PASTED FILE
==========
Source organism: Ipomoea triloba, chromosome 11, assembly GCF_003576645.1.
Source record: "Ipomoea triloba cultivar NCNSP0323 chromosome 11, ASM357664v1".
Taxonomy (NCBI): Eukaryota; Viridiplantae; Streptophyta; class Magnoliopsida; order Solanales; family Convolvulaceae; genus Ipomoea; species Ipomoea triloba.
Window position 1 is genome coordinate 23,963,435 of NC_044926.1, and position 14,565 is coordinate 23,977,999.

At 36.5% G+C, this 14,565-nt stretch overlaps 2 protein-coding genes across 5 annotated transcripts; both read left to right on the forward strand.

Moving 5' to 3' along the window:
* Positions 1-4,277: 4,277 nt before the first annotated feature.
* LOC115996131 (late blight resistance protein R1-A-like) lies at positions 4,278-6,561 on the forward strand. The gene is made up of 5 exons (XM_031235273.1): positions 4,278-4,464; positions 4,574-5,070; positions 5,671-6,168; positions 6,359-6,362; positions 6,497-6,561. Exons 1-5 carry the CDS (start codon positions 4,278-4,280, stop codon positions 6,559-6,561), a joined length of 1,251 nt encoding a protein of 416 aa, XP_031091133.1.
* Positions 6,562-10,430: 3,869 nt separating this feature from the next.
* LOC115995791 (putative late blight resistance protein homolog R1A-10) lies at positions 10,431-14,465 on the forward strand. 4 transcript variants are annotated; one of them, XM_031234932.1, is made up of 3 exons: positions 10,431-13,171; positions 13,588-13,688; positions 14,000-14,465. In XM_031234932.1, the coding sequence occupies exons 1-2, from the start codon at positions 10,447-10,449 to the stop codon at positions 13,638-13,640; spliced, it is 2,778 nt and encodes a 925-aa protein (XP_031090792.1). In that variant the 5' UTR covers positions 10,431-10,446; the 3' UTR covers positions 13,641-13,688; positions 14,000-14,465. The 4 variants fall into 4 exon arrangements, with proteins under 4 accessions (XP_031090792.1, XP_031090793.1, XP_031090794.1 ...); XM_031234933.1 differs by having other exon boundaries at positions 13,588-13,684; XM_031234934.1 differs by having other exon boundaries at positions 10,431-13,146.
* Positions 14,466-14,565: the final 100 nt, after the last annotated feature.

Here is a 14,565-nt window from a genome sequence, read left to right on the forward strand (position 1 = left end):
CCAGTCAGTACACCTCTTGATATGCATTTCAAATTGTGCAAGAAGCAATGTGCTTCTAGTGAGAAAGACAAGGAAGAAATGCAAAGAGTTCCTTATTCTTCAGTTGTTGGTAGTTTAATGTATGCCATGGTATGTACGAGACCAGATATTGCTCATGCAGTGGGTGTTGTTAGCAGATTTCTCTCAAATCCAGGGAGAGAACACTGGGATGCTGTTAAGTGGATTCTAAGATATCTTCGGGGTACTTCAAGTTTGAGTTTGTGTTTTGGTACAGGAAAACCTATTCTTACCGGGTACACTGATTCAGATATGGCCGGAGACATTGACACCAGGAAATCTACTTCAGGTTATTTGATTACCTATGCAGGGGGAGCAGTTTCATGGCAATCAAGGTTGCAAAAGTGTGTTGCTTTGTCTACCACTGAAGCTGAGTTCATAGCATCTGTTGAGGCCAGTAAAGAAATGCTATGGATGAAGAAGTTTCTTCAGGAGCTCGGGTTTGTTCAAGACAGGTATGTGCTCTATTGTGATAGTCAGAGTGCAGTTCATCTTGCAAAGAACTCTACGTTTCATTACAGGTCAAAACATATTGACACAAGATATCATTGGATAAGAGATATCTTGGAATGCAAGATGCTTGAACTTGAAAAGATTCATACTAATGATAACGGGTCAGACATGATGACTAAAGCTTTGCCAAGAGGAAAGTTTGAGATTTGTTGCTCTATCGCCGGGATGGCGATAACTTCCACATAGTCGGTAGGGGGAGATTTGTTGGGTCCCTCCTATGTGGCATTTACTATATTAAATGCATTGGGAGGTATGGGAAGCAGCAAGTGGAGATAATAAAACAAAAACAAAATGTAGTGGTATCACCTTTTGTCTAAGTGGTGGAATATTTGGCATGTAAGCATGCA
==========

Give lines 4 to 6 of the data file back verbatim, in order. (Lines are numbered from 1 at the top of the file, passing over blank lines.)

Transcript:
Window position 1 is genome coordinate 23,963,435 of NC_044926.1, and position 14,565 is coordinate 23,977,999.

At 36.5% G+C, this 14,565-nt stretch overlaps 2 protein-coding genes across 5 annotated transcripts; both read left to right on the forward strand.

Moving 5' to 3' along the window: